Intel has been lately updating its chips more frequently than ever and it is up to OEMs to embrace the new chips for their popular models. Lenovo has been among the first few brands to update some of its offerings with the latest 11th Gen Intel power. One of its popular choices in the midrange segment is the IdeaPad Slim 5i and the 15-inch variant got the 11th Gen upgrade a while ago. The new Intel chip along with some solid on-paper specifications makes this a tempting buy for most. Also Read - Tablet sales rose drastically in 2020, e-learning demands cited as reason
But is it a good choice for a student or for those who seek a laptop for casual usage? To answer this query, I picked up the absolute base variant of the new IdeaPad Slim 5i 15 (instead of the top-end variant) to replace my work PC. After two weeks of exposure for this shiny new Lenovo to a journalist’s hectic work life, here are my overall impressions of this laptop. Also Read - Lenovo Legion 5 AMD review: A gaming laptop that nails the basics
I consider Lenovo’s ThinkPad series to be the absolute benchmark when it comes to productivity-oriented laptops. For the IdeaPad Slim 5i 15, Lenovo has tried to bring some of that robust and practical design to this meant-for-the-masses laptop. And safe to say, Lenovo makes this rather uninspiring laptop appeal in flesh. This has got a full metal body but with a luxurious “ThinkPad-esque” matte coat of paint for the deck. Also Read - Today's Tech News: Lenovo Tab P11 Pro launched in India, Samsung Galaxy F62 specs confirmed
That matte coat of paint is softer on the skin and it helps while working for long hours. I also found it resistant to dirt and debris build-up over the course of time. Sadly, the lid goes for a standard metallic paint and that attracts smudges unlike anything else. I found keeping the dirt and smudge off the lid a task. Maybe Lenovo could have used that same matte paint from the deck on the lid.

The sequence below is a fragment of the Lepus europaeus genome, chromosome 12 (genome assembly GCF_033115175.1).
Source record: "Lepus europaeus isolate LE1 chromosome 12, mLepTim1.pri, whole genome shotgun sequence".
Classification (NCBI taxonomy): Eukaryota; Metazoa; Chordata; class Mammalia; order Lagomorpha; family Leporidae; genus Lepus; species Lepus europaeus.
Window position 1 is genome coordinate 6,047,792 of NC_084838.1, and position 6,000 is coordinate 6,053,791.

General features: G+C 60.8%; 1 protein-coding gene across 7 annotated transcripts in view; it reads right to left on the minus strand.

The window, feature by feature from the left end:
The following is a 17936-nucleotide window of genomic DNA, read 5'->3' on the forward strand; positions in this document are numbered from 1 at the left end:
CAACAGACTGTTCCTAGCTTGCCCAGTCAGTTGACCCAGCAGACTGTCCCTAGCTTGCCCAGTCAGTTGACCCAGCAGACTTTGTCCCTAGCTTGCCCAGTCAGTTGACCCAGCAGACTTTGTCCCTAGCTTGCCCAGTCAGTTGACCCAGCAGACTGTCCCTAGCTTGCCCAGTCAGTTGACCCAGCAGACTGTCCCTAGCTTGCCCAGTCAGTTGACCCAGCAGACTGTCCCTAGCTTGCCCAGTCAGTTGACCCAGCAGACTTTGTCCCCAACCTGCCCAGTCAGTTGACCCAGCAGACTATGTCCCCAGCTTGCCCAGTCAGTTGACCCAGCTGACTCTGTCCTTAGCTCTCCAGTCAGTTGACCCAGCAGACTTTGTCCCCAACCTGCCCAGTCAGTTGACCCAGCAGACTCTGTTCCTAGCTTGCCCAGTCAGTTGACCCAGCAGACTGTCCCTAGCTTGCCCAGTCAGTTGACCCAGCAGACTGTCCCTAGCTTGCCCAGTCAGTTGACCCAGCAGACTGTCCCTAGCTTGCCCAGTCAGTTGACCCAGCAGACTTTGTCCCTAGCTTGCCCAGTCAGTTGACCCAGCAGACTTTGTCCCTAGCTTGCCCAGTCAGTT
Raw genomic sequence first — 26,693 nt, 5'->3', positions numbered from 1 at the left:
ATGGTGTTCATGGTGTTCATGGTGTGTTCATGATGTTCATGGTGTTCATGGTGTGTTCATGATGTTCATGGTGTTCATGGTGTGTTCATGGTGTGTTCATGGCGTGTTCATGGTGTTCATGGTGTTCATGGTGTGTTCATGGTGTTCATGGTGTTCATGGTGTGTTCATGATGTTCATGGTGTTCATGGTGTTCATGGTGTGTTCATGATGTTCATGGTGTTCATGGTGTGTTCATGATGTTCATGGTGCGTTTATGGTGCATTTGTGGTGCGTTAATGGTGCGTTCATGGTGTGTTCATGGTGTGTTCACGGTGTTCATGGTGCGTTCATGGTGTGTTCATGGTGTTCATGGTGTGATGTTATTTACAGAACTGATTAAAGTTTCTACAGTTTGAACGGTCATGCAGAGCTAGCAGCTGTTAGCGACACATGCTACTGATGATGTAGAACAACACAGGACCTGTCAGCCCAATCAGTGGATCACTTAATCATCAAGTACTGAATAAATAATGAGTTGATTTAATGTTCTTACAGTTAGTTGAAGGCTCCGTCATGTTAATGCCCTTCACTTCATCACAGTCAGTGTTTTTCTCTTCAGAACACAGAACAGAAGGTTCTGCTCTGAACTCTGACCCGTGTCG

For a 15-inch laptop, the IdeaPad Slim 5i 15 has a well laid-out keyboard with a dedicated NumPad. The trackpad is fairly large but I would have preferred slightly larger size. Whether you choose the base or top model, you get the power key-mounted fingerprint sensor as standard. The speakers are mounted above the keyboard, which does help with the audio experience.
The display itself is getting slim bezels along the sides while the top bezel has a small notch-kind of arrangement with Lenovo’s webcam shutter in place. I am also impressed with the slim bottom bezel – something that I have only seen in laptops costing a thousand more. The matte display goes a long way to cut down on the reflections.
The overall build quality is solid and I did not observe any flex on the deck or creaking panels. Despite the lightweight 1.6Kg body, Lenovo has managed to stuff all the necessary ports a regular laptop user would need. There are two USB-A 3.1 Gen 1 ports, USB-C Gen 1 (power delivery, display port), HDMI 1.4b, SD card reader, and a Headphone/mic combo. For wireless connectivity, there’s support for Wi-Fi 6 and Bluetooth 5.1 onboard.
On the whole, I find the Lenovo IdeaPad Slim 5i 15 handsome, especially with its unique paint job for the deck and solid build quality.
The IdeaPad Slim 5i 15, as the name suggests, comes with a 15.6-inch IPS LCD display with a resolution of 1920 x 1080 pixels. There’s support for a 45 percent NTSC color gamut and it can go up to peak brightness levels of 300 nits. The refresh rate stays standard at 60Hz, which seems alright given that this isn’t a gaming PC.
For regular PC workloads, this is a nice display to look at. The 300 nits of brightness is plenty indoors and for most casual tasks, the color reproduction, as well as the contrast, is decent. For my daily writing and browsing needs, I found the display to be adequate, given the price Lenovo is asking. Viewing angles are wide, allowing for a mini YouTube binge session at the office with colleagues during lunch.